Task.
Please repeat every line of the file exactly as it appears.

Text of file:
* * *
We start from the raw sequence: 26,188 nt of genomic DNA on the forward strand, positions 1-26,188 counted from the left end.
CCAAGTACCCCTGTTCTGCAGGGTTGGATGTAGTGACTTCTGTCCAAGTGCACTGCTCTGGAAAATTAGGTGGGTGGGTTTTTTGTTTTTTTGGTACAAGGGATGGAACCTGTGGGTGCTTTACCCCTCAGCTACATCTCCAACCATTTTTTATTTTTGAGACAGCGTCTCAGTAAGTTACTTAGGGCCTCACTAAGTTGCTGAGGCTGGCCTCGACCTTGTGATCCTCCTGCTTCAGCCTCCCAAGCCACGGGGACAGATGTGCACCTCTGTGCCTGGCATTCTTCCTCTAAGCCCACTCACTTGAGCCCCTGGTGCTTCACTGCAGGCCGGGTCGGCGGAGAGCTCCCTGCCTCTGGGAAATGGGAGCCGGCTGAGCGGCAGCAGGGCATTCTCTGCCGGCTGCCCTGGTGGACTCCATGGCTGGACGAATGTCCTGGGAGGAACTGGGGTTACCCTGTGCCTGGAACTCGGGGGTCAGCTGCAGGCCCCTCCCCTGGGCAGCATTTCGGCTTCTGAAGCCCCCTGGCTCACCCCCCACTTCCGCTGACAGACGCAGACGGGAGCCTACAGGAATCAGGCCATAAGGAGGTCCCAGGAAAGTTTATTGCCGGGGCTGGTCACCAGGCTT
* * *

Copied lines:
We start from the raw sequence: 26,188 nt of genomic DNA on the forward strand, positions 1-26,188 counted from the left end.
CCAAGTACCCCTGTTCTGCAGGGTTGGATGTAGTGACTTCTGTCCAAGTGCACTGCTCTGGAAAATTAGGTGGGTGGGTTTTTTGTTTTTTTGGTACAAGGGATGGAACCTGTGGGTGCTTTACCCCTCAGCTACATCTCCAACCATTTTTTATTTTTGAGACAGCGTCTCAGTAAGTTACTTAGGGCCTCACTAAGTTGCTGAGGCTGGCCTCGACCTTGTGATCCTCCTGCTTCAGCCTCCCAAGCCACGGGGACAGATGTGCACCTCTGTGCCTGGCATTCTTCCTCTAAGCCCACTCACTTGAGCCCCTGGTGCTTCACTGCAGGCCGGGTCGGCGGAGAGCTCCCTGCCTCTGGGAAATGGGAGCCGGCTGAGCGGCAGCAGGGCATTCTCTGCCGGCTGCCCTGGTGGACTCCATGGCTGGACGAATGTCCTGGGAGGAACTGGGGTTACCCTGTGCCTGGAACTCGGGGGTCAGCTGCAGGCCCCTCCCCTGGGCAGCATTTCGGCTTCTGAAGCCCCCTGGCTCACCCCCCACTTCCGCTGACAGACGCAGACGGGAGCCTACAGGAATCAGGCCATAAGGAGGTCCCAGGAAAGTTTATTGCCGGGGCTGGTCACCAGGCTT